The US President Donald Trump announced that the US could withdraw from the INF treaty, whose purpose was to reduce the land-based missiles. The final decision could be taken in next few weeks. The arms control process is under threat. What the end of INF treaty means for global security, how would it affect the relations between the US, NATO and Russia and, finally, could it provoke a real military confrontation, are the topics of valdaiclub.com interview with Dr. Ulrich Kühn, a Senior Research Associate at the Vienna Center for Disarmament and Non-Proliferation (VCDNP) and a Nonresident Scholar with the Nuclear Policy Program, Carnegie Endowment for International Peace.
The announcement by US President Donald Trump to pull out of the INF treaty will have extremely massive consequences for international security. First of all, it would mean that both states – the US and, possibly, Russia will be free to develop and deploy medium and short-range missiles. The question is: What impact would that have? There are two regions where it would have immediate consequences: one is Europe, and the other is East Asia.
When we look at Europe, it means that Europe will be thrown back to the early 1980s, when Soviet INF missiles targeted Western Europe, and it would mean for NATO that it would have to think about whether it should also deploy these kind of weapons in the European theater. The problem is that the appetite of European allies is very limited, so most states like France, Germany, and the Netherlands have no desire to deploy new INF weapons. However, other states, such as Poland or Baltic states that feel directly threatened by Russia, might have more interest to deploy them.
It would be very difficult for Europeans to resist the deployment of the US missiles for two reasons. First, it will depend on the Russian reaction. Russia allegedly already violates of the INF treaty, and NATO believes that Russia has developed and made a limited deployment of middle range cruise missiles. If Russia decides to expand that deployment, particularly in the European part of Russia, then the European NATO allies will feel more threatened by Russia. Then, of course, the debate will be whether they should do anything about it, which evidently means an agreement to deploy those weapons in response. If Russia officially stays in the treaty, and we do not see a massive build-up of INF weapons on Russian territory, the situation will be different. One could expect that only the states that historically feel more threatened by Russia, such as Poland, perhaps Romania, but also three Baltic states, would have to decide, whether they would station these US missiles on their territory, whether they want to have NATO consensus on that, or whether they would strive for a bilateral agreements between the US and those states. That would have a very negative impact on solidarity within the NATO alliance.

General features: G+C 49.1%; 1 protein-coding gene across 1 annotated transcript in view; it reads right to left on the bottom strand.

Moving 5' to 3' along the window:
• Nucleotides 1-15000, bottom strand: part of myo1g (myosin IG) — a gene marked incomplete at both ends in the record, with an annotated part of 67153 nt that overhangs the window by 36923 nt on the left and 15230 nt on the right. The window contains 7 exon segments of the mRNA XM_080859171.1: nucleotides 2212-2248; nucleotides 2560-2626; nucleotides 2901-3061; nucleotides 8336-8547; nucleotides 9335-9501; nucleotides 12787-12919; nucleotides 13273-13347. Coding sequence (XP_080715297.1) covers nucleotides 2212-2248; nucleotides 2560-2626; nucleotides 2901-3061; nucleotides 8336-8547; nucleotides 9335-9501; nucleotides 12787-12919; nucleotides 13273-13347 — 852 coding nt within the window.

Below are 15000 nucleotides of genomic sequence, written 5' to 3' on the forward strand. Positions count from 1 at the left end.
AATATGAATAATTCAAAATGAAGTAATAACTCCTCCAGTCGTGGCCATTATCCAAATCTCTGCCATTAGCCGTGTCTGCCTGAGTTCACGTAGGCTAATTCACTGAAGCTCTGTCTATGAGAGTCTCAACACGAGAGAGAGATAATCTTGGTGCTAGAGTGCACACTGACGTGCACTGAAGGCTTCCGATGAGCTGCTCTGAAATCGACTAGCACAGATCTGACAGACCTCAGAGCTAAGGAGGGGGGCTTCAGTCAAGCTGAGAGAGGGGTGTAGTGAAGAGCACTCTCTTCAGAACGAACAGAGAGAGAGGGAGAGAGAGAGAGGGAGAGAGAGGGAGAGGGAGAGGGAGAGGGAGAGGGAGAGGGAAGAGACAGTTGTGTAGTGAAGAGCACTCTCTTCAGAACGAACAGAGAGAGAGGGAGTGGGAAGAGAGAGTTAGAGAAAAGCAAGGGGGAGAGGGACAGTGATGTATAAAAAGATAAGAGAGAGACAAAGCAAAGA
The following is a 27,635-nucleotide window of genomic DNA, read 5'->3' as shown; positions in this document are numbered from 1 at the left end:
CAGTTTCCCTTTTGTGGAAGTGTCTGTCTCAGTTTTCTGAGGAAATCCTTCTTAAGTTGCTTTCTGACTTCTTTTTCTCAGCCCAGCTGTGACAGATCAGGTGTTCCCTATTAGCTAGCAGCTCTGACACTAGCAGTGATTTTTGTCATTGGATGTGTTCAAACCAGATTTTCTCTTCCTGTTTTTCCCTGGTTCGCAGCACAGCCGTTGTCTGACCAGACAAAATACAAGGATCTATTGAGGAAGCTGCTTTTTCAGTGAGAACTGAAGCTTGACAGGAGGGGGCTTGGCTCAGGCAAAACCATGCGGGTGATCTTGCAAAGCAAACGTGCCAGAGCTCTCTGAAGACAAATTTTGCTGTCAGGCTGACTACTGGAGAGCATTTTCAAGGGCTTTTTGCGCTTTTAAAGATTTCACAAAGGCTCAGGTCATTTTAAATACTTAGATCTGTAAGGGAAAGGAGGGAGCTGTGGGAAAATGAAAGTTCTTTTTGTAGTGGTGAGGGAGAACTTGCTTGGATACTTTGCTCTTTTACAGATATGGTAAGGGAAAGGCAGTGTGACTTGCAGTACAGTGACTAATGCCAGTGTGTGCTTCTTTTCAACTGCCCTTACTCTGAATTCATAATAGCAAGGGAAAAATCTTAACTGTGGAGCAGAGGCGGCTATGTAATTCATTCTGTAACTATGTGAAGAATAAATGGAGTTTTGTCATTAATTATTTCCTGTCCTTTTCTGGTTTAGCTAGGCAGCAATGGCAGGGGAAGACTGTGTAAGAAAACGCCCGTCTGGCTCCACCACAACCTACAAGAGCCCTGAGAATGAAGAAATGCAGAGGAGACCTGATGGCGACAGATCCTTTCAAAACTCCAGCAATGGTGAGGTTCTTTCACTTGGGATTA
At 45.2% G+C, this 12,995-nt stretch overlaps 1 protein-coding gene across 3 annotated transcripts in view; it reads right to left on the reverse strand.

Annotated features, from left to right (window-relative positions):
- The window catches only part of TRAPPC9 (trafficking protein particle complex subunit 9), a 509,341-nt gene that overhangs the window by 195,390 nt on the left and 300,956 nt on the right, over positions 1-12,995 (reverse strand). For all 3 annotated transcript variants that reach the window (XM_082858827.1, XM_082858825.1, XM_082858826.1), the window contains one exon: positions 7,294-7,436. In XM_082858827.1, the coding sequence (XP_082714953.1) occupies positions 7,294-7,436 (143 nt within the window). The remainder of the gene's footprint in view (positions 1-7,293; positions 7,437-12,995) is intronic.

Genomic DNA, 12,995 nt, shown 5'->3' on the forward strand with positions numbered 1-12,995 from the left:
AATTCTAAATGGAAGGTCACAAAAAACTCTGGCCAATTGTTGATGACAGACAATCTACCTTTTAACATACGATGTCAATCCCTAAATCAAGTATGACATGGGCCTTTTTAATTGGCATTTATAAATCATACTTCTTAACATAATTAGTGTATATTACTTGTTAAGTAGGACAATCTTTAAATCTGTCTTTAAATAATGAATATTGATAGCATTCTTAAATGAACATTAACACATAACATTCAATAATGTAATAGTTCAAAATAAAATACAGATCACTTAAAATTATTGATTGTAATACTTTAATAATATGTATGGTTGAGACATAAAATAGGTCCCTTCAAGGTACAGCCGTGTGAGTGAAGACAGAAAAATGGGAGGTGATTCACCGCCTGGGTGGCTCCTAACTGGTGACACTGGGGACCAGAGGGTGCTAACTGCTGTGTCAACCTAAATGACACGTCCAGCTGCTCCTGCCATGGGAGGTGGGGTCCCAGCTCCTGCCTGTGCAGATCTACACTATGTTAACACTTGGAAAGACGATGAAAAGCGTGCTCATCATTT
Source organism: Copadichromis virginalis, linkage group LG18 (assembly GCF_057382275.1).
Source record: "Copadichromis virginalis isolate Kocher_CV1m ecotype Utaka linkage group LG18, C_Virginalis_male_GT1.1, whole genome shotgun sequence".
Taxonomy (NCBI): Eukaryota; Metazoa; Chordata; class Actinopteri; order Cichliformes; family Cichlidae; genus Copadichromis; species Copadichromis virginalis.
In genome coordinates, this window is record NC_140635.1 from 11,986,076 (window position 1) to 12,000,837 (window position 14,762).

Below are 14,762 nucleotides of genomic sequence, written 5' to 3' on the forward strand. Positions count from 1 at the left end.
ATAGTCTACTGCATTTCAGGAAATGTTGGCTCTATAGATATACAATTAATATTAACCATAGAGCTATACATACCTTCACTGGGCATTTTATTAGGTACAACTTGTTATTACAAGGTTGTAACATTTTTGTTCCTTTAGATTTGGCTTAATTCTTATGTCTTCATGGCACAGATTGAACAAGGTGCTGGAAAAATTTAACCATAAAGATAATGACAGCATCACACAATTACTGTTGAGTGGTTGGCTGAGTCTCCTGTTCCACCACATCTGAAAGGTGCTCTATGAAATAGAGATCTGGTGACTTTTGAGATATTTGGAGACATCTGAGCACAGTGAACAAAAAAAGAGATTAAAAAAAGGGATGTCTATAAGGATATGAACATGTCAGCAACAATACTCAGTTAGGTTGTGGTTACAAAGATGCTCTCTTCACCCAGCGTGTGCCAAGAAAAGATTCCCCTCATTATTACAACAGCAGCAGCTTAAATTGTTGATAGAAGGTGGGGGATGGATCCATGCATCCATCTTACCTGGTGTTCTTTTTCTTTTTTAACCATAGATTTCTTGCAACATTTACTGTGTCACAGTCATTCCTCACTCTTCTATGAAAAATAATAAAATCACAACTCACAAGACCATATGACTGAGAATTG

If we look at East Asia, the US decision is actually linked to China as a rising power, since it has no obligations within the INF treaty. Here the question would be, “Where the US can deploy such weapons?” There is no great desire in South Korea, the discussion might be a bit different when we look at Japan, because Abe’s government is more interested in INF weapons. If Japan would turn down the US request also, so the US could only station those missiles at the small island of Guam, which would make it an ideal first-strike target in a conflict with China.
Considering the possible extension of the INF treaty, since Donald Trump suggested to include China, Beijing is hardly interested in such an arrangement. For China, this is exactly the proper range of missiles (500-5,500 km) it relies on. China has such missiles, it needs them for its security, and China would not simply give up those systems only because the US demands it. The US will have to think what could it offer to China, but now we do not see anything useful.
The overall effect on global arms control will be even more devastating, because without the INF treaty, the START treaty (bilateral agreement on strategic nuclear forces between the US and Russia) will probably also collapse. However, the collapse of the INF regime can hardly lead to immediate military confrontation between NATO and Russia, but it increases the risk of misperceptions and misunderstandings between the two sides.
So in the current situation, when tensions are running high between NATO and Russia, a little misunderstanding or an accident could then lead to an escalation. And the less agreements we have in the field of arms control, the higher are the risks that some unintended events will ultimately lead to confrontations.